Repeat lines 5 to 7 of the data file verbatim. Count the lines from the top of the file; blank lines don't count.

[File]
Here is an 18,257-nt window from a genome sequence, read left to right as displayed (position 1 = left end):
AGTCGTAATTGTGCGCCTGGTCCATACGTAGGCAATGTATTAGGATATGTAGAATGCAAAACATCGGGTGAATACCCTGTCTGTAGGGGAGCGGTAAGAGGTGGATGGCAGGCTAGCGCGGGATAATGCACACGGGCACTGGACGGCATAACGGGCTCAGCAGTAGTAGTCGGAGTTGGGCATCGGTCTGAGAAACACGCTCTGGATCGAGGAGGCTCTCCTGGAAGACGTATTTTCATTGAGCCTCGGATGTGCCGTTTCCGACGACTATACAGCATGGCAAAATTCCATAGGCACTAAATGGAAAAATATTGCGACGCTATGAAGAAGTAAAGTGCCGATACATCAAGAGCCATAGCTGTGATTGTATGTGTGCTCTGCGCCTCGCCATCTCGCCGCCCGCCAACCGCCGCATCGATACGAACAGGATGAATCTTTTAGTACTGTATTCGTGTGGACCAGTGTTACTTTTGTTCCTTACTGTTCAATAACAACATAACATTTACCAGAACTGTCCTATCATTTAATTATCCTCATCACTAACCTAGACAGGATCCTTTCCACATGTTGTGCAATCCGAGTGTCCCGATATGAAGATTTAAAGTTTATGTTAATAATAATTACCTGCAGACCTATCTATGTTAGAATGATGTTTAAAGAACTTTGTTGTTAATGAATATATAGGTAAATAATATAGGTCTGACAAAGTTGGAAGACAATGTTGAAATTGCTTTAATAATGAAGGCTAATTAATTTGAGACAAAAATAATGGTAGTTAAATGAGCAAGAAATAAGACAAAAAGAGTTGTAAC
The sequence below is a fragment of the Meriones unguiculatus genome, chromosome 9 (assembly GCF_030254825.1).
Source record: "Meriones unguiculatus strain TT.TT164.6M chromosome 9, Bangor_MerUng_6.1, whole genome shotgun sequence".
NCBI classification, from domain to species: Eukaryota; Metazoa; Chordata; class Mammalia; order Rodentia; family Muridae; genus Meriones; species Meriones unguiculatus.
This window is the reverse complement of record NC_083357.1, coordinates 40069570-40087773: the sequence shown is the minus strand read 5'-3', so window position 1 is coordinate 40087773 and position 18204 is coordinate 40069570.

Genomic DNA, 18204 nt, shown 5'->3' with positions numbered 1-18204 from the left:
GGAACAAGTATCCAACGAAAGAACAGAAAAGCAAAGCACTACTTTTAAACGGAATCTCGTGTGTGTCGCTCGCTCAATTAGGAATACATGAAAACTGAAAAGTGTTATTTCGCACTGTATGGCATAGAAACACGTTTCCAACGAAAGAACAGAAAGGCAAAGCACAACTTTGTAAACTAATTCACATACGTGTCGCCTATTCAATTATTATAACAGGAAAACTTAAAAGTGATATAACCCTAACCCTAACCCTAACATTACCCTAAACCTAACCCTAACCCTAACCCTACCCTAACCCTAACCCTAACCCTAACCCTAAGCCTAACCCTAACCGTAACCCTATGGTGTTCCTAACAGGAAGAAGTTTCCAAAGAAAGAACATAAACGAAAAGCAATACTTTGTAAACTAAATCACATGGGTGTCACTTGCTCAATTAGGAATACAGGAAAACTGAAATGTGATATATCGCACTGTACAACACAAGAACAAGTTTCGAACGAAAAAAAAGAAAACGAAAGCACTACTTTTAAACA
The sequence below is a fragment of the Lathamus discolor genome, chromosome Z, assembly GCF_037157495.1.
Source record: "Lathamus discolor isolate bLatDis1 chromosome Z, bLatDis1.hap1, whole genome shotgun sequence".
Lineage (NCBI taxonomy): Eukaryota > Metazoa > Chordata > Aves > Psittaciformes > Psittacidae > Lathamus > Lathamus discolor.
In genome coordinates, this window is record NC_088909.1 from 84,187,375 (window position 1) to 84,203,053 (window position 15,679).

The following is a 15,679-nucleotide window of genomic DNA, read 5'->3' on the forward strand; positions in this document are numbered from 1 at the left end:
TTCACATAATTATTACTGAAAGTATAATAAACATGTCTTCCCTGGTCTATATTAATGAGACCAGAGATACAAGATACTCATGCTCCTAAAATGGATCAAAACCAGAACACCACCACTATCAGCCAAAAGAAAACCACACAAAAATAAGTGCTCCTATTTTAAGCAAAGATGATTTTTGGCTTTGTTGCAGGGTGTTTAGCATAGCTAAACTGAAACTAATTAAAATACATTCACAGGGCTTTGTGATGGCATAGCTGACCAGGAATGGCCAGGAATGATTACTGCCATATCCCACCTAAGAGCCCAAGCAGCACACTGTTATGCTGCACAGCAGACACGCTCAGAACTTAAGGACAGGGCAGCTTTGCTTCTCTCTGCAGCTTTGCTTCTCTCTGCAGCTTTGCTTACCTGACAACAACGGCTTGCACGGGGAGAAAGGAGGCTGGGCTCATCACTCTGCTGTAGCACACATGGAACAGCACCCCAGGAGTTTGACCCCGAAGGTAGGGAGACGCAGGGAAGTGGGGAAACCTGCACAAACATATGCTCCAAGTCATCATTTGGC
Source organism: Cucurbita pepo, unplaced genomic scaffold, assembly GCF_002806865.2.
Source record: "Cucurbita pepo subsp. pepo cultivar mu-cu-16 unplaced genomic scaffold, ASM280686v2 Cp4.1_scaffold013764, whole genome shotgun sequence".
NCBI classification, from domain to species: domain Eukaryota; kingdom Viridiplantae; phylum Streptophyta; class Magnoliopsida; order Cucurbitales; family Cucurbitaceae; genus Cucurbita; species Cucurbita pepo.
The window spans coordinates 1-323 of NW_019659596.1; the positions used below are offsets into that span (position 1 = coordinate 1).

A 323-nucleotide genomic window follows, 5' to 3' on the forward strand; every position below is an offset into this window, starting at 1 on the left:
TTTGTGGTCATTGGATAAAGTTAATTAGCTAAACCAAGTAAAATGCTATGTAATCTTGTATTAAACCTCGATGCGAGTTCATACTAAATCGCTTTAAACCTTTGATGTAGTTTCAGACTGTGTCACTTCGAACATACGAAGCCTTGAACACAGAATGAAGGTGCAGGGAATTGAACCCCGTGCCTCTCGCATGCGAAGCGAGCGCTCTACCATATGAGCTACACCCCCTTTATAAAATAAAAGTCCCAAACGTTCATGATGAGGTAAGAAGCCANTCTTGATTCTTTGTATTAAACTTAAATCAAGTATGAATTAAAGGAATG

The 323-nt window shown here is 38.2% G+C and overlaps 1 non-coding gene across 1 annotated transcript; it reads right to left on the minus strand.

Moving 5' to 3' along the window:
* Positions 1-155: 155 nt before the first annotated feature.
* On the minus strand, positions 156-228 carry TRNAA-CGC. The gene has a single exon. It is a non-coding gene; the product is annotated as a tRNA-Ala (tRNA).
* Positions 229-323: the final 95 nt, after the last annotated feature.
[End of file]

NCBI classification, from domain to species: Eukaryota; Metazoa; Chordata; class Mammalia; order Rodentia; family Muridae; genus Meriones; species Meriones unguiculatus.
This window is the reverse complement of record NC_083357.1, coordinates 40069570-40087773: the sequence shown is the minus strand read 5'-3', so window position 1 is coordinate 40087773 and position 18204 is coordinate 40069570.

Genomic DNA, 18204 nt, shown 5'->3' with positions numbered 1-18204 from the left: